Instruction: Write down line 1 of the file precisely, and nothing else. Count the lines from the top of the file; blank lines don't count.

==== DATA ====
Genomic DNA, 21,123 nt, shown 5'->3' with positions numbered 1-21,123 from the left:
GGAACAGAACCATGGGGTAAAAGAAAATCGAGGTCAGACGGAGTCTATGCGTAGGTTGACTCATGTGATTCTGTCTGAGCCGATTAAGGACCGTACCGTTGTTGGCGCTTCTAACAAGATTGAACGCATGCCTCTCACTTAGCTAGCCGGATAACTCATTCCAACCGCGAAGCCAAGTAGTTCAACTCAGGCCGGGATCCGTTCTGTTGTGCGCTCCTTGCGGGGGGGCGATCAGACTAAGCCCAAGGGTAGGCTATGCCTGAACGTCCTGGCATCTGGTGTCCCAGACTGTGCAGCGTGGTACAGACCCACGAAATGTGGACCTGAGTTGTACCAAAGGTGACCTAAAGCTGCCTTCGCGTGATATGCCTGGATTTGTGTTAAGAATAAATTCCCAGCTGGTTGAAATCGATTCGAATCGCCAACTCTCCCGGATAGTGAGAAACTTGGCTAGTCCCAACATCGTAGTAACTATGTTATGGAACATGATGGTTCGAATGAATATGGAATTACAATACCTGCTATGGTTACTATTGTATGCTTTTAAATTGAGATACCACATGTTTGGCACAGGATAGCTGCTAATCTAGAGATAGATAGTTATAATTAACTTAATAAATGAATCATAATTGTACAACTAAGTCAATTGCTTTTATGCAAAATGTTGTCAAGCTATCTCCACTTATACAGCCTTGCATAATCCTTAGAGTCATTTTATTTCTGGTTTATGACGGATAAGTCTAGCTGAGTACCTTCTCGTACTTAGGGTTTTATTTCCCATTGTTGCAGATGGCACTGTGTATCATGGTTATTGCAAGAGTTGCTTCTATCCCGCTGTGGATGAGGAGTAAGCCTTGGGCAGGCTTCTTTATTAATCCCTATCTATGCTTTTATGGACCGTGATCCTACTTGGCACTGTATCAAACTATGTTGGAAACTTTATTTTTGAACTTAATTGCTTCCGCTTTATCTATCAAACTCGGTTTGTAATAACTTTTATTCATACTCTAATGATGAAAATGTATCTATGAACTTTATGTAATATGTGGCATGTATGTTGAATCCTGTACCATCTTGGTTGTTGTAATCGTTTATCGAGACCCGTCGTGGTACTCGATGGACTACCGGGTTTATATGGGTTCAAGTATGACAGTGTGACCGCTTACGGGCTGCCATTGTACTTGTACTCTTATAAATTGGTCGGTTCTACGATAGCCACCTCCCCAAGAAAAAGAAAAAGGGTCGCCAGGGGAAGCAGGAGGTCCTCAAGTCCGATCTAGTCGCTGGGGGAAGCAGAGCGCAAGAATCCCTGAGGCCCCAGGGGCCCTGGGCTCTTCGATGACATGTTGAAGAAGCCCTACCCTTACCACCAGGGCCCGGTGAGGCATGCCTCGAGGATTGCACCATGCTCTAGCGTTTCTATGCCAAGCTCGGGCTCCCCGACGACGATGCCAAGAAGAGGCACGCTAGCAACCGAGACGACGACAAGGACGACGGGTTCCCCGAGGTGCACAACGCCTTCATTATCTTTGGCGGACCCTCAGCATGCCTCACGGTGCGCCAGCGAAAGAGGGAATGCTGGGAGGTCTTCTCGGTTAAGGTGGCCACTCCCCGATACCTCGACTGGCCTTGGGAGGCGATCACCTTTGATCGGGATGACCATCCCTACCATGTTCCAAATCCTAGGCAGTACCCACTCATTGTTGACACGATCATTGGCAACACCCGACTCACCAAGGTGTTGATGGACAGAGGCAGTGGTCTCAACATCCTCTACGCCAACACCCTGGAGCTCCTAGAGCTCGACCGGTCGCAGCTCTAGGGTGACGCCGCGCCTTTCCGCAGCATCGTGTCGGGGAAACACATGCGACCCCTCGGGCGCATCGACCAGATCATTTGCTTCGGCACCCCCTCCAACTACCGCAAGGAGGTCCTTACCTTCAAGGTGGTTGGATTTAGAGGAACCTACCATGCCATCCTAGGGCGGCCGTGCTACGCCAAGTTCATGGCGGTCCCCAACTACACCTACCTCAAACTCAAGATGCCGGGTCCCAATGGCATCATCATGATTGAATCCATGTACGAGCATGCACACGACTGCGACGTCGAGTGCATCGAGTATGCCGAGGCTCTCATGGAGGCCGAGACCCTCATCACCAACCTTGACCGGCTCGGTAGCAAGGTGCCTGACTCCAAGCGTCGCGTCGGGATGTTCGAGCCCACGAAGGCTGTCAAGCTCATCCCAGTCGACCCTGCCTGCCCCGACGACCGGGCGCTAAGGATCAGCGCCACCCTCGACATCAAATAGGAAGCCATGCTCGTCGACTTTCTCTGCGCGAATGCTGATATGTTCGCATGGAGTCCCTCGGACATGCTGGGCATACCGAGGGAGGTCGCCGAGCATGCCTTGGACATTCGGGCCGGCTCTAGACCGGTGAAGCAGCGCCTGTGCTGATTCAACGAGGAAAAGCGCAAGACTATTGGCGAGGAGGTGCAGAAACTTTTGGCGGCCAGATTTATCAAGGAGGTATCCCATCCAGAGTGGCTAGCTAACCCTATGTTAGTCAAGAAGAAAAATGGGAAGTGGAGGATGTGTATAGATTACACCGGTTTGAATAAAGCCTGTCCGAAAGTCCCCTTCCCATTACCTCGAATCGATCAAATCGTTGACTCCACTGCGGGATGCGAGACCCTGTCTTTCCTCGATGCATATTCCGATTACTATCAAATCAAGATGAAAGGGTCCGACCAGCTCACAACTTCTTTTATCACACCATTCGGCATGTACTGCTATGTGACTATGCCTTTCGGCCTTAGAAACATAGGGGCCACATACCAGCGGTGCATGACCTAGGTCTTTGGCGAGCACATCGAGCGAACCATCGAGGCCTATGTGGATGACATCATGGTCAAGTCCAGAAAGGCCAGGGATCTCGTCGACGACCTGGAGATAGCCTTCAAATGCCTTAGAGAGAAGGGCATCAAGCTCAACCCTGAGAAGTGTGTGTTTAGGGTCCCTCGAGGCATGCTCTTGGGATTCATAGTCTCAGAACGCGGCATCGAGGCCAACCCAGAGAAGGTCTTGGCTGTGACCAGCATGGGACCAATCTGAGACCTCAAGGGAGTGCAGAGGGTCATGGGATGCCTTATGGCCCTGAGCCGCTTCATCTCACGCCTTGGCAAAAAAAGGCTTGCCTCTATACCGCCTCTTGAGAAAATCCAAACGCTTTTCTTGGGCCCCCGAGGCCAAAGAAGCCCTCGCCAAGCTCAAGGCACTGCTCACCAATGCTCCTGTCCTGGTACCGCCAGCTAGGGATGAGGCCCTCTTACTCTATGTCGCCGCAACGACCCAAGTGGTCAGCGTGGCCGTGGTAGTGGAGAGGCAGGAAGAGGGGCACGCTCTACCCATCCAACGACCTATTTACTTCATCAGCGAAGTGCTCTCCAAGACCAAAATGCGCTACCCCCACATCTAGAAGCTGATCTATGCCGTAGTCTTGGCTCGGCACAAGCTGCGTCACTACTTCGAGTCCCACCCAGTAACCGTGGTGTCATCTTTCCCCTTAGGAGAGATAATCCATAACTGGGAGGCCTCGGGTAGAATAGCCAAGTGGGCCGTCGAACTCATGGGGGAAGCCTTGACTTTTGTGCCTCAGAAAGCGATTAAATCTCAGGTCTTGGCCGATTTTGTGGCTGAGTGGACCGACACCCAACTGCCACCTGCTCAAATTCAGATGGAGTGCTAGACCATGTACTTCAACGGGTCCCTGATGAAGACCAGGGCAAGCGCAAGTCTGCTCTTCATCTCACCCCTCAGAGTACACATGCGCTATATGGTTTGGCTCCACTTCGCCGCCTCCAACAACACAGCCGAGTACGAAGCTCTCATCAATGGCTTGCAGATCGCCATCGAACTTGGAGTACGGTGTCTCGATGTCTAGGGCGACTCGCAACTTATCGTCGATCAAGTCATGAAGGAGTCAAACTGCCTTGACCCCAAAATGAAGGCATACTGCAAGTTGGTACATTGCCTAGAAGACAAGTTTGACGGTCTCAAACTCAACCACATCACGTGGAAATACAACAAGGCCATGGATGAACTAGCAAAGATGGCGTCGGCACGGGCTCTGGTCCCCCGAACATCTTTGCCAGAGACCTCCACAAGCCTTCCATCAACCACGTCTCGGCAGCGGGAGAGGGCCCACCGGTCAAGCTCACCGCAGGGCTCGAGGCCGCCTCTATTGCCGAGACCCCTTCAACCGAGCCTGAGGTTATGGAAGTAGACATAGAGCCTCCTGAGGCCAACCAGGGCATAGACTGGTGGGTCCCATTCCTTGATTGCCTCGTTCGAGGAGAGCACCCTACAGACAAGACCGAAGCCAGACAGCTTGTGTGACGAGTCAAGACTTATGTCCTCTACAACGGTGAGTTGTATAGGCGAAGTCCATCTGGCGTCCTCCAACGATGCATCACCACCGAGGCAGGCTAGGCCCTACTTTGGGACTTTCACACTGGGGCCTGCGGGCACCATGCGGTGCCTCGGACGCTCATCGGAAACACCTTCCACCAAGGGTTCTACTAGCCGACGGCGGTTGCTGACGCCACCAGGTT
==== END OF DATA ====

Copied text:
Genomic DNA, 21,123 nt, shown 5'->3' with positions numbered 1-21,123 from the left: